Here’s a quick summary of what’s happening with these new
and exciting games.
Party Kill is a survival battle game based on the classic The Lost Vikings game. It involves
leading three heroes safely through dangerous environments. Sacrificing one of
the heroes is necessary for at least one hero to survive.
- Learn to
Walk is a hilarious stilt walking game featuring a goat on stilts.
Quest for Epic Loot has a user guide a knight to plunder by sliding a
single finger or thumb.
157 is a mystery problem-solving game in which the user must search for a
solution to a power outage.
is a iOS game about a disaster-prone research ship.
is a throwback game filled with puzzles and combat.
Cleaner is a 1970s-based crime investigation game.
- Dr. Mario
World is a health game involving killing viruses by releasing capsules.
America’s epidemic of gun violence has been linked to video
games by President Trump and some commentators.
The data suggests otherwise.
Naturally, the first to object was Stanley Pierre Louis, President and CEO
of the Entertainment Software Association who claimed that video games have a
positive influence on society. He cited examples of video games being used to
support health and education efforts. He also claimed that scientific studies
showed that there’s no link between videogames and violence. What studies?
Benjamin Burroughs, a professor of
emerging media at the University of Nevada, Las Vegas says, “There are no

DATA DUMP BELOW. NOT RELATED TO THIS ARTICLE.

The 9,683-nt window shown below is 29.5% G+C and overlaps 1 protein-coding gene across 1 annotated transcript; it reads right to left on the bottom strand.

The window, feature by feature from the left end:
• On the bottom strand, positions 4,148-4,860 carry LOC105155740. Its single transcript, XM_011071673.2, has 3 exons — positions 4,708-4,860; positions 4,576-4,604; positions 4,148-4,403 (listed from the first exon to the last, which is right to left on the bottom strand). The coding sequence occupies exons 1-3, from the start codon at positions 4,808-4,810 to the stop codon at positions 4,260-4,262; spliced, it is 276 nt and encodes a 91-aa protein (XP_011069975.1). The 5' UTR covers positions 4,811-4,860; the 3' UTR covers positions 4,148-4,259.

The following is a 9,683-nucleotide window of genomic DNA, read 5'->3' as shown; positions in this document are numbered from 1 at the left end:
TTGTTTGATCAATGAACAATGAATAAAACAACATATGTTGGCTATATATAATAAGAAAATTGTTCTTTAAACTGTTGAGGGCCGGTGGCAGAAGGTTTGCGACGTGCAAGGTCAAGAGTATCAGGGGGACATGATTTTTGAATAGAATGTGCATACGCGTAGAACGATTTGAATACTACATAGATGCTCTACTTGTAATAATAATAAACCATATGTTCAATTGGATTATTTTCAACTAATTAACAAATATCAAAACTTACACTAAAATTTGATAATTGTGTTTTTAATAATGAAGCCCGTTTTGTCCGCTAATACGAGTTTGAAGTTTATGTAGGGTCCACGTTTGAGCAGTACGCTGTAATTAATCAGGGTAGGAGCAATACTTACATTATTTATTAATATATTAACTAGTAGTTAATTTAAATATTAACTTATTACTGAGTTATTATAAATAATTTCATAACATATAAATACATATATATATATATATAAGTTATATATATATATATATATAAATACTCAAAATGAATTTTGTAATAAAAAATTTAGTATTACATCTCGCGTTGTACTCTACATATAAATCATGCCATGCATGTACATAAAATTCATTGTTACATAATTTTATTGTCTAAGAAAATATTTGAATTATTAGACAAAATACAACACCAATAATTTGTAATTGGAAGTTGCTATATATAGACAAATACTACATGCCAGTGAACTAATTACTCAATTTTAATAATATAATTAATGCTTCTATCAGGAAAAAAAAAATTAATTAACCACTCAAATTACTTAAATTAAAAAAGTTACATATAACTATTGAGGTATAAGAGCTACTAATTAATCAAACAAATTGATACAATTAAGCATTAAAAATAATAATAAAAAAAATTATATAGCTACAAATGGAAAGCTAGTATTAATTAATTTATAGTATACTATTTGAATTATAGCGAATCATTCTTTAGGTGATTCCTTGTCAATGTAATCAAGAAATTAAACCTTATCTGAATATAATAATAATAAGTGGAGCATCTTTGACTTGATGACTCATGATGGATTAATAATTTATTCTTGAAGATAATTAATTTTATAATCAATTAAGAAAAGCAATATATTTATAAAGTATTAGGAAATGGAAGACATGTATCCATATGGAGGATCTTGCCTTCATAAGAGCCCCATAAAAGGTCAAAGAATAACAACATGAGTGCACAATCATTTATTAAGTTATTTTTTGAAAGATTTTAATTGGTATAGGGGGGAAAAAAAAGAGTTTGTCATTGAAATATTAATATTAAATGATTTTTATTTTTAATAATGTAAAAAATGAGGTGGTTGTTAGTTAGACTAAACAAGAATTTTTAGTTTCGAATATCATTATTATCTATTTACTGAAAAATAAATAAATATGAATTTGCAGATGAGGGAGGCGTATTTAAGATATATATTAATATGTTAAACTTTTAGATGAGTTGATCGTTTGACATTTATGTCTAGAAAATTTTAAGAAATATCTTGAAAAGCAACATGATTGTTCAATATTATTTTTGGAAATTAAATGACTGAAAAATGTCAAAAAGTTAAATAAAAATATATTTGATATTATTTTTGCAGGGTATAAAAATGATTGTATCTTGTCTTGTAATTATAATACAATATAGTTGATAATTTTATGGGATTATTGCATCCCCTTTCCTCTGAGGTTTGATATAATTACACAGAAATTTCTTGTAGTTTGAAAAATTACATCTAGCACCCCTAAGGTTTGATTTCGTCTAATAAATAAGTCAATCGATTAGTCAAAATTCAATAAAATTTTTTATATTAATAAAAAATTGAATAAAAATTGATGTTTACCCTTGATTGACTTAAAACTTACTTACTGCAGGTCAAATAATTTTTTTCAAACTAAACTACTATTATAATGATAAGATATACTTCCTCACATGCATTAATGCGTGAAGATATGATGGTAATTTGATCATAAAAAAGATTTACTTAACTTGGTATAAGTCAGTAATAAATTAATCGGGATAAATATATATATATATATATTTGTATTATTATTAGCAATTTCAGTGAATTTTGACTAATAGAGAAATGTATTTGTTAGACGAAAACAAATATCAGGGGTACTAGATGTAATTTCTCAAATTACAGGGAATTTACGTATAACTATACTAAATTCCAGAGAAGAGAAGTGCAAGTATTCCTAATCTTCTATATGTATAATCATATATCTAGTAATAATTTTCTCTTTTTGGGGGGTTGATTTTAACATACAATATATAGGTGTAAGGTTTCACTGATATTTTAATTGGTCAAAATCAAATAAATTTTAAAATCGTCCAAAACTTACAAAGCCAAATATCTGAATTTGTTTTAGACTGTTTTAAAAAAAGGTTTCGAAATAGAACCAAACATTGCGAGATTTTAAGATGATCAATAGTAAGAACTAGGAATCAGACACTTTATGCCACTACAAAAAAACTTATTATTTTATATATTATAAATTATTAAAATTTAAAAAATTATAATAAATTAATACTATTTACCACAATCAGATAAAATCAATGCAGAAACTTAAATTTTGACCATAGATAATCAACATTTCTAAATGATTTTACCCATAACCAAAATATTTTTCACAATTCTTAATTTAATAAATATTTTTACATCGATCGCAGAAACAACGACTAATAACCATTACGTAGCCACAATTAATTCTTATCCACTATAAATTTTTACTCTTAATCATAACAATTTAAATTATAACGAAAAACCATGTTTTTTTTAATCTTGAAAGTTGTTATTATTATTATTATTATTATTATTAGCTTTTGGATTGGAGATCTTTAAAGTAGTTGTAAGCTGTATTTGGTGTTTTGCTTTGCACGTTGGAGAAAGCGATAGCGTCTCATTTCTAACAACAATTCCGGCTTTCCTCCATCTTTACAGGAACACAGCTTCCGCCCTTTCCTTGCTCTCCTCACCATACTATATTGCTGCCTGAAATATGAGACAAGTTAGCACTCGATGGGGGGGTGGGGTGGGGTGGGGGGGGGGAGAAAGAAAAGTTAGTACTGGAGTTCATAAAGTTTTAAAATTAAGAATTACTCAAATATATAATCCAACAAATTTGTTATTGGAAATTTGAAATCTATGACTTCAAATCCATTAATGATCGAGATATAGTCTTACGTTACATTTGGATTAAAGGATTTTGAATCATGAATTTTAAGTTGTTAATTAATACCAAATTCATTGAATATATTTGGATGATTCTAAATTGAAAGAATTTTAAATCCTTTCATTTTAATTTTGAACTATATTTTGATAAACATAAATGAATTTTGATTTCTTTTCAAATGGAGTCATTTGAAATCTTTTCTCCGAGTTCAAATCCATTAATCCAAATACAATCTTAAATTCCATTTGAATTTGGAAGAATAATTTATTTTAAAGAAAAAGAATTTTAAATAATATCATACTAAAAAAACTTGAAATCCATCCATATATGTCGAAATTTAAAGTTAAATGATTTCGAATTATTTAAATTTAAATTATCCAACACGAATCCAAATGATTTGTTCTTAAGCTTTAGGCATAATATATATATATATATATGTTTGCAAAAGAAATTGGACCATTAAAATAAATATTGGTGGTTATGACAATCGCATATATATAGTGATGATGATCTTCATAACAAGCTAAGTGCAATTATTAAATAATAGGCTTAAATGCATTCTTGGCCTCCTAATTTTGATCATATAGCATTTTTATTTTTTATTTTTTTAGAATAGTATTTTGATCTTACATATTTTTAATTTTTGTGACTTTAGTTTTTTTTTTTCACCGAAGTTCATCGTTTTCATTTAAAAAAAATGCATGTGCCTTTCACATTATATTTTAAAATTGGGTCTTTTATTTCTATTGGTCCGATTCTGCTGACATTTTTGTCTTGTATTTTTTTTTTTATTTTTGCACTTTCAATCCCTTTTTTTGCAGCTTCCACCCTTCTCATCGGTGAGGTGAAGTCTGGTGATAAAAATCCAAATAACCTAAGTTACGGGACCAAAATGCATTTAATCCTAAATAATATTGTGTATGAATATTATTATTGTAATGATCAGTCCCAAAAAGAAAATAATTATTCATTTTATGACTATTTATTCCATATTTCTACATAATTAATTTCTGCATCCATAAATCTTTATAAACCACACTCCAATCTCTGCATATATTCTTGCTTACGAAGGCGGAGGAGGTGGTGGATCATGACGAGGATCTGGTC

longitudinal studies that show a link between violence and video games. Certainly,
there is no linkage to gun violence.”
An AP article in the subject
states, “Indiana University researchers found [in a small study] that teenagers
who played violent video games showed higher levels of emotional arousal but
less activity in the parts of the brain associated with the ability to plan,
control and direct thoughts and behavior.”
Research by Patrick Markey, a
psychology professor at Villanova University, led him to conclude, “The general
story is people who play video games right after might be a little hopped up
and jerky but it doesn’t fundamentally alter who they are. It is like going to
see a sad movie. It might make you cry but it doesn’t make you clinically
It is pretty clear the video games do not lead
to gun violence. Still, some of these
games can be disturbing to young kids and teens. Their parents have a monitoring role to play.
To help them, since 1994 The Education Software Rating Board has provided
ratings designed to help parents decide what games are appropriate for their
children with ratings that range from “E″ for “Everyone” to “Adults Only” for
those 18 and older. Reviews of games
designed for parents can be found through Common Sense Media.